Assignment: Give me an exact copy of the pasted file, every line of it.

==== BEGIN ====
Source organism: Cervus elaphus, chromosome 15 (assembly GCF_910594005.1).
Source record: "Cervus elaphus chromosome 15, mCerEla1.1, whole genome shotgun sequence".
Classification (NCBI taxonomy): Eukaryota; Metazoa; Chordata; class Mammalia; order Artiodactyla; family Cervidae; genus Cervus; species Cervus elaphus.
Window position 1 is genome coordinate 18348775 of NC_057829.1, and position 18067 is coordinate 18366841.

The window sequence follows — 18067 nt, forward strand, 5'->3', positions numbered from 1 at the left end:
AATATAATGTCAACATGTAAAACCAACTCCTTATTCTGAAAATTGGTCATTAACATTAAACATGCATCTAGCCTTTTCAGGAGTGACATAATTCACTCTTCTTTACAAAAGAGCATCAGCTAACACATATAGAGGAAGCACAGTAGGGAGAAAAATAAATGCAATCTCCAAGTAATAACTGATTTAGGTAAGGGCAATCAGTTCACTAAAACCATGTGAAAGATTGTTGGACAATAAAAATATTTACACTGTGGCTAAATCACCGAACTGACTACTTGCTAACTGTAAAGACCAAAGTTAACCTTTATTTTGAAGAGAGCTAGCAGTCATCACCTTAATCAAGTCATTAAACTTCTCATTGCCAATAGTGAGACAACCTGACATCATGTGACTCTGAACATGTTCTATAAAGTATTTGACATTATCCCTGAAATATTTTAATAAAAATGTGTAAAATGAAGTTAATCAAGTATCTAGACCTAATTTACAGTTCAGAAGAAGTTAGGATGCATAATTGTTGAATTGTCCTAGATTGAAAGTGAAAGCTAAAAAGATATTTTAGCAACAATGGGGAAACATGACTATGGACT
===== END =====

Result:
Source organism: Cervus elaphus, chromosome 15 (assembly GCF_910594005.1).
Source record: "Cervus elaphus chromosome 15, mCerEla1.1, whole genome shotgun sequence".
Classification (NCBI taxonomy): Eukaryota; Metazoa; Chordata; class Mammalia; order Artiodactyla; family Cervidae; genus Cervus; species Cervus elaphus.
Window position 1 is genome coordinate 18348775 of NC_057829.1, and position 18067 is coordinate 18366841.

The window sequence follows — 18067 nt, forward strand, 5'->3', positions numbered from 1 at the left end:
AATATAATGTCAACATGTAAAACCAACTCCTTATTCTGAAAATTGGTCATTAACATTAAACATGCATCTAGCCTTTTCAGGAGTGACATAATTCACTCTTCTTTACAAAAGAGCATCAGCTAACACATATAGAGGAAGCACAGTAGGGAGAAAAATAAATGCAATCTCCAAGTAATAACTGATTTAGGTAAGGGCAATCAGTTCACTAAAACCATGTGAAAGATTGTTGGACAATAAAAATATTTACACTGTGGCTAAATCACCGAACTGACTACTTGCTAACTGTAAAGACCAAAGTTAACCTTTATTTTGAAGAGAGCTAGCAGTCATCACCTTAATCAAGTCATTAAACTTCTCATTGCCAATAGTGAGACAACCTGACATCATGTGACTCTGAACATGTTCTATAAAGTATTTGACATTATCCCTGAAATATTTTAATAAAAATGTGTAAAATGAAGTTAATCAAGTATCTAGACCTAATTTACAGTTCAGAAGAAGTTAGGATGCATAATTGTTGAATTGTCCTAGATTGAAAGTGAAAGCTAAAAAGATATTTTAGCAACAATGGGGAAACATGACTATGGACT